There oan be no question that the second defendant must refund theexcess he has paid. As to the first defendant, the case is different.There is nothing to show what exactly was the agreement entered intowith him. There ts nothing to show that he did not sell the land in th©lump for a fixed figure. It is clear that no one had a precise idea as to .the acreage. The earliest deed where the acreage of the land is givenis in the first defendant’s transfer-to himself and to the second defendantin his capacity of executor to Sobitha Unnanse. That deed is D 5” of1915, and the extent seems to have been given at a guess. The firstdefendant is not friendly with the second. There is no reason tosuspect fraud on his part. It is not even as if he were the party whowas anxious to bring about the sale. It is evident he was only inducedto sell by the persuasion of plaintiff’s messengers. I see no reason forholding him in any way liable.
No doubt, it is the fact that the plaintiffs are in possession of the8-aore lot on the east. But that is under an agreement of sale enteredinto with the owners of Mr. de Alwis’s land.
The second defendant must refund to the plaintiffs one-half of theexcesswhich has been paid, namely, Rs. 973*50. He must also pay thema further sum of Rs. 100, being damages incurred by them in clearingthe land through over-payment consequent on the misrepresentation
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of the second defendant. He will farther pay interest at 2 per oent.per annum from the date of the institution of this action till paymentin fall, as well as the plaintiffs’ costs.
Otn the Other'hand, the plaintiffs’ action as against the first defendantis dismissed, with costs.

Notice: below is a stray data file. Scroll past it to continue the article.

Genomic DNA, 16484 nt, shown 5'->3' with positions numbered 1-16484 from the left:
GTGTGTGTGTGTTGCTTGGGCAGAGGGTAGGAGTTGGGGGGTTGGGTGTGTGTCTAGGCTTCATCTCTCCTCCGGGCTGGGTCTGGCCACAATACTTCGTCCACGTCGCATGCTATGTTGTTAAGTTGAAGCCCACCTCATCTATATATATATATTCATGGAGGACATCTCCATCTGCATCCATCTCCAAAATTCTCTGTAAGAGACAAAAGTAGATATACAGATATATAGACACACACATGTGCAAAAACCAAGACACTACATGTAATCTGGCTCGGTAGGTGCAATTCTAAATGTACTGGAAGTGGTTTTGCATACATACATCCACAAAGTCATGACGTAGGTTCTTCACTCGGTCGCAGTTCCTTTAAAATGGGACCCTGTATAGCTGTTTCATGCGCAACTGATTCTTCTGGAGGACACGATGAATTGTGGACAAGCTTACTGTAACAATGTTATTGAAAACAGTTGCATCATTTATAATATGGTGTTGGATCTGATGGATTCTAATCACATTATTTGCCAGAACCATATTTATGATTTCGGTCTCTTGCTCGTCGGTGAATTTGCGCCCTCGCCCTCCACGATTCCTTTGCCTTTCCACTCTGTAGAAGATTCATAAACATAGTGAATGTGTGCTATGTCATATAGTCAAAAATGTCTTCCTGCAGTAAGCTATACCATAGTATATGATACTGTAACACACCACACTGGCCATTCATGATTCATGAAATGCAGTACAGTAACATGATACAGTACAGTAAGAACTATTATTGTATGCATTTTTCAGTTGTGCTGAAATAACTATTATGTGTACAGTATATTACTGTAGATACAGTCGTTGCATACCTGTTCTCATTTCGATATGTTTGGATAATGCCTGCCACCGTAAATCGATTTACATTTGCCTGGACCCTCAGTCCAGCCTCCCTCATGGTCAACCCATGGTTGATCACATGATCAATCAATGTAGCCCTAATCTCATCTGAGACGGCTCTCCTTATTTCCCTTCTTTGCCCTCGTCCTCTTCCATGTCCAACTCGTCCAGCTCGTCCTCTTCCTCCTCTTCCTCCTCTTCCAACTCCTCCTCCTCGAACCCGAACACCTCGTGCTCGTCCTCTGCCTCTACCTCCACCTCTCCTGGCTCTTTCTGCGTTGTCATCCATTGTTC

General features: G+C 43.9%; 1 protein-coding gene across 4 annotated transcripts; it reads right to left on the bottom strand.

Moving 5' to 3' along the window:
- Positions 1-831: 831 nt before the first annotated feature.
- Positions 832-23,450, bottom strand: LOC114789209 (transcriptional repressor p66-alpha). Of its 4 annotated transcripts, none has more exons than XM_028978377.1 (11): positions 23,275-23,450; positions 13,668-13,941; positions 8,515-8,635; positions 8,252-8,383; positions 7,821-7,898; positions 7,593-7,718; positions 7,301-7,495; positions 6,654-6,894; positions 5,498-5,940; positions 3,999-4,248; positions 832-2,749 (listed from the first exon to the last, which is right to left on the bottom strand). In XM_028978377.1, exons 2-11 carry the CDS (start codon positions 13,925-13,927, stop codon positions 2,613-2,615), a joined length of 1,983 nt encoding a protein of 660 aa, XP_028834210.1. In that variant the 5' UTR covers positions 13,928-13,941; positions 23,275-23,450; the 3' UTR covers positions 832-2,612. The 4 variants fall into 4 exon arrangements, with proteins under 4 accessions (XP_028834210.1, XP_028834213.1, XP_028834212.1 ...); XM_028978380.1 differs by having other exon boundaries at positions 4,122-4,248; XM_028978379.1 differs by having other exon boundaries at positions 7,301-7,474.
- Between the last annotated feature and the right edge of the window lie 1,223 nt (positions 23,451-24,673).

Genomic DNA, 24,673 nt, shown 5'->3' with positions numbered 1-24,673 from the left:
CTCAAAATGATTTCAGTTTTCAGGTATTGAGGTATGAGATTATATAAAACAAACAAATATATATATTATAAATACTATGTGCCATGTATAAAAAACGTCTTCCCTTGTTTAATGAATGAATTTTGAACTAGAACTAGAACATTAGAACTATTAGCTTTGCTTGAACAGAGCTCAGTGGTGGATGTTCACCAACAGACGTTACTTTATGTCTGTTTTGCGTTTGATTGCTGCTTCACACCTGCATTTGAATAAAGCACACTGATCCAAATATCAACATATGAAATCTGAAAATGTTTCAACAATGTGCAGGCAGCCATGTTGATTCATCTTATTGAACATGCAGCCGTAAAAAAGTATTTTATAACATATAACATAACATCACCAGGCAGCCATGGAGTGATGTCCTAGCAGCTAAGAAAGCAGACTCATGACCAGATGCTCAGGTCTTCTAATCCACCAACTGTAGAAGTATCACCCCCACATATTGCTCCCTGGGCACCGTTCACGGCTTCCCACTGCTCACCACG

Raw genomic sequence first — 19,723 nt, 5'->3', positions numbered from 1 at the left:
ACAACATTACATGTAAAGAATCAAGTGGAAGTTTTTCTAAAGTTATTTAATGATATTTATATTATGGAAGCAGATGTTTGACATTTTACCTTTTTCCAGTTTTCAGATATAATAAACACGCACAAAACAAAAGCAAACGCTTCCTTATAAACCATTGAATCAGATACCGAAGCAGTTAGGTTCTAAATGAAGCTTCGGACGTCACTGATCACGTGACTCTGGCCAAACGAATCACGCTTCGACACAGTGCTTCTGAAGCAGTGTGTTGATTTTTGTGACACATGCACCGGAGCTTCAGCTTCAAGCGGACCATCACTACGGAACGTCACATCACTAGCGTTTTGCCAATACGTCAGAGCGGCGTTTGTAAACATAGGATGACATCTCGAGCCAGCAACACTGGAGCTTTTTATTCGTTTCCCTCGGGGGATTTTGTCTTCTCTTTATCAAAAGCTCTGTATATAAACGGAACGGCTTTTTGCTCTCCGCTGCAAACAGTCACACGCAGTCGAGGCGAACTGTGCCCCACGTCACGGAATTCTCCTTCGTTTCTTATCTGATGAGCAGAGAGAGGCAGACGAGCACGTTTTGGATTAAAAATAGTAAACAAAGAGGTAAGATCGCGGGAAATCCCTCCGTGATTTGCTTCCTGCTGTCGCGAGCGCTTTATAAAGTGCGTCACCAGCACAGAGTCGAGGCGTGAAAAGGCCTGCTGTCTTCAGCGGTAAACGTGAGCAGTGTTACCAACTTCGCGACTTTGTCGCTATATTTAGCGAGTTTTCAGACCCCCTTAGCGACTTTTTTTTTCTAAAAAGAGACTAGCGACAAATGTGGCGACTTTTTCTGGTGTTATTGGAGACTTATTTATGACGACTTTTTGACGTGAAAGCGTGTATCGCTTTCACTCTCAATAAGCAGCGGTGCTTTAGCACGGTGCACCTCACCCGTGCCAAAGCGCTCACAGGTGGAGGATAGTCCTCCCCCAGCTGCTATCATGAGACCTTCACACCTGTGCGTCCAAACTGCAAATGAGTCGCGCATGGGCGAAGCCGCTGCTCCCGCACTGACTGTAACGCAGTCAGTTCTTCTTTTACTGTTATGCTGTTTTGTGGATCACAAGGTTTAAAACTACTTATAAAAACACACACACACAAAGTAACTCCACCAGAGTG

St. V. Jayawardene, for the appellant in No. 278.
Samaramckreme, for the second defendant, appellant, in No. 279.
J. 'C. Pereira, for the respondent in No. 278.
F. M. de Saram, for the respondent in No. 279.
February 12, 1920. Bebtbam C.J.—
This is a case in which two oo-owners by a common deed sold acertain piece of land stating that it contained 30 acres, and definingits boundaries partly by reference to lands of adjoining propertiesand partly by a plan. In the case of the second defendant that deedwas preceded by a notarial agreement, in which the acreage wasstated at an even larger figure, namely, 37 acres, and the price wasfixed at so much per acre, and in which it was further stipulatedthat a plan should be prepared. The plan prepared did, in fact,include an extent of 30 acres, but this extent was arrived at byincluding land which was not the property of the defendants.The question whether the land so included was the property of thedefendants was not fought out at the trial as specifically or fullyas it might have-been. But I think that the learned District Judgehad every justification for finding, as he does, on this point, moreparticularly in view of the fact that the surveyor who made theplan was never called by either of the defendants. What, then, isthe position ?
The learned District Judge draws a distinction between thefirst and the second defendant. The second defendant activelyand positively represented that the extent of the land was 30 aores.There was no such representation made by the first defendant,except in the deed itself. The learned District Judge, therefore,thought himself justified in entering up judgment against thesecond defendant, but not against the first defendant.